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The Dose Makes the Poison, or does it? Judicious Management of TCA Intoxication.
Author(s): Sean Brachvogel, MD, MPH; Justin Osborn, MD; Tanya Page, MD
Context/background: Tricyclic antidepressants (TCAs) have been mostly supplanted by SSRIs in the treatment of depression, however they remain a mainstay of chronic pain management.1 Untreated suicide attempts with a TCAs carry a 70% fatality rate, which drops dramatically to 3% with hospitalization.2 As such, maintaining healthcare provider recognition and management of TCA toxicity is of lifesaving importance.
Objective: Here we describe a case report in which alcohol ingestion masked the severity of an accidental TCA overdose, and we reflect on a common diagnostic approach.
Case Report: Our discussion begins with a 68-year-old Caucasian female with a history of COPD, diverticulitis, HLD, HTN, and chronic pain who presents with 80 minutes of altered mental status after consuming alcohol and her regularly prescribed amitriptyline. Her EKG demonstrated QRS widening and her serum alcohol level was 217. She was diagnosed with TCA overdose and alcohol intoxication and was treated with a sodium bicarbonate drip. Management of her TCA intoxication was clouded by a background of significant alcohol intoxication, and an amitriptyline and nortriptyline levels were collected to elucidate the severity of the TCA overdose. After eight hours of bicarbonate infusion her QRS narrowed and her condition stabilized.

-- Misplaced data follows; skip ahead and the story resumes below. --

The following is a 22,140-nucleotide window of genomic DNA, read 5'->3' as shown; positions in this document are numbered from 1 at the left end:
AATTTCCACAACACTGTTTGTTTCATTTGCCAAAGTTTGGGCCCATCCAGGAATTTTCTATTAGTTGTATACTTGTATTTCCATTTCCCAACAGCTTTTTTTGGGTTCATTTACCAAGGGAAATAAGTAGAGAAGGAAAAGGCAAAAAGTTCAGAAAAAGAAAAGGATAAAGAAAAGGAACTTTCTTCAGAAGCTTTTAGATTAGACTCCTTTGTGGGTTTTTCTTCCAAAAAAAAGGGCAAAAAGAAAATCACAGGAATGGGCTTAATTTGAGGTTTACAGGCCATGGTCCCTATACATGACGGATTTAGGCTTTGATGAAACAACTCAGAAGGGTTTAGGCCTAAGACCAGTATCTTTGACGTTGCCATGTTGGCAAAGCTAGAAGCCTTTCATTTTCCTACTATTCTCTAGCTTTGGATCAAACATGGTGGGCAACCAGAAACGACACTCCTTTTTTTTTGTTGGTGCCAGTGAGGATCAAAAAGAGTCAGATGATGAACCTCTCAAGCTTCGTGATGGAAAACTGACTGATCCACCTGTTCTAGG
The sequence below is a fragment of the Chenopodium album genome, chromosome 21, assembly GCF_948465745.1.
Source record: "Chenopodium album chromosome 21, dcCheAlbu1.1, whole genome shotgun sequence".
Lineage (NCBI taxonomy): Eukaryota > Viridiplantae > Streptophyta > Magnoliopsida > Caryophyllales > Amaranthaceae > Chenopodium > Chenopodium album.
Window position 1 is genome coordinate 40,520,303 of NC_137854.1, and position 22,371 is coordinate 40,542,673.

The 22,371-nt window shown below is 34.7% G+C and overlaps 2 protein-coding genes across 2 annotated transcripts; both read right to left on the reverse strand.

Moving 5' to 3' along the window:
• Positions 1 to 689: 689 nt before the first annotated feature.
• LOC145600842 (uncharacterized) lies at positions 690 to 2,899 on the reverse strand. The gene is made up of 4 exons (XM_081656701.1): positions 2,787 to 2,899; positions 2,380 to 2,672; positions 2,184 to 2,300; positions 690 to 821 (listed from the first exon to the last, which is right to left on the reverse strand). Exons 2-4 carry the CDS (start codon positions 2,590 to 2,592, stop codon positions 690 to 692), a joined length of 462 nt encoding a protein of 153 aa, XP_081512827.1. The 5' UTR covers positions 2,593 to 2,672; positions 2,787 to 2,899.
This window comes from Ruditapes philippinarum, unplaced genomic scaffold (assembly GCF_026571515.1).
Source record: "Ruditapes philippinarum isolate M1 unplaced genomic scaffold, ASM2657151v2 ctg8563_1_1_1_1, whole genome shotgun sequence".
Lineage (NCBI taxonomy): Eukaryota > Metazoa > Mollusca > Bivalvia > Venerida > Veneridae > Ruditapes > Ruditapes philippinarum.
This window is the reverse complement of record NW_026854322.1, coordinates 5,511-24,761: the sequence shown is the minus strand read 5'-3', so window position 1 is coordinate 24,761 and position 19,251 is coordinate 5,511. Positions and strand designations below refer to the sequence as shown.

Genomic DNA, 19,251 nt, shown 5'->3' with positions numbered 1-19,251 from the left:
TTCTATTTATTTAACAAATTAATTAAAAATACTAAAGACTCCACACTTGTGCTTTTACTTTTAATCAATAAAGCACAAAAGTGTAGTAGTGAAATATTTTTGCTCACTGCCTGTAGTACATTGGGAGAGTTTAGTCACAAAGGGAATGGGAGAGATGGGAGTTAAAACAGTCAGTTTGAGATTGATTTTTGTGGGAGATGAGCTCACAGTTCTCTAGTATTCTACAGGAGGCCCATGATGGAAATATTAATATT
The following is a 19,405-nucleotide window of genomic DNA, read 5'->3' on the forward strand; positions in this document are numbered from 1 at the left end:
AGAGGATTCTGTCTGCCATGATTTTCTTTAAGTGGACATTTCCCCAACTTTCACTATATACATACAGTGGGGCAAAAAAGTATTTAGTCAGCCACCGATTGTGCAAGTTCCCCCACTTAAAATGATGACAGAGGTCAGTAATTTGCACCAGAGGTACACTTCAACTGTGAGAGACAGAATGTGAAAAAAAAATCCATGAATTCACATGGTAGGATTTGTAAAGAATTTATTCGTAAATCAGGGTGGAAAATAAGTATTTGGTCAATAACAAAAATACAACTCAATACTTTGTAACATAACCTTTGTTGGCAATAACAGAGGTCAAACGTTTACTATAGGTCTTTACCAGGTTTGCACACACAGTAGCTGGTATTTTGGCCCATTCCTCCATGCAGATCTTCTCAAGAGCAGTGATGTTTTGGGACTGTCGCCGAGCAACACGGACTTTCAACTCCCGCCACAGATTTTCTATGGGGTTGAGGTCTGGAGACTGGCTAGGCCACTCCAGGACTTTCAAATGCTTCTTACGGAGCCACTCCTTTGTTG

Conclusions: TCA therapy is common and TCA overdose is both especially dangerous and treatable. In our case, collecting amitriptyline and nortriptyline levels did not aid in our diagnosis or treatment. We conclude that EKGs are the superlative diagnostic modality when evaluating suspected TCA overdoses.
- Meloy, Patrick, et al. “Tricyclic Antidepressant Overdose.” UC Irvine Journal of Teaching in Emergency Medicine, 2019, escholarship.org/content/qt196242gj/qt196242gj.pdf?t=pwuyer.
- Tsai, Vivian, and David Vaerrier. “Tricyclic Antidepressant Toxicity.” Practice Essentials, Pathophysiology, Epidemiology, 17 Mar. 2020, emedicine.medscape.com/article/819204-overview#a6.
Graduate Medical Education
Conference / Event Name
Academic Achievement Day, 2020
Providence Oregon Family Medicine Residency, Milwaukie, OR
Brachvogel, Sean; Osborn, Justin; and Page, Tanya, "Sola Dosis Facit Venenum: Understanding Severity of TCA Intoxication" (2020). Milwaukie Family Medicine 2020. 3.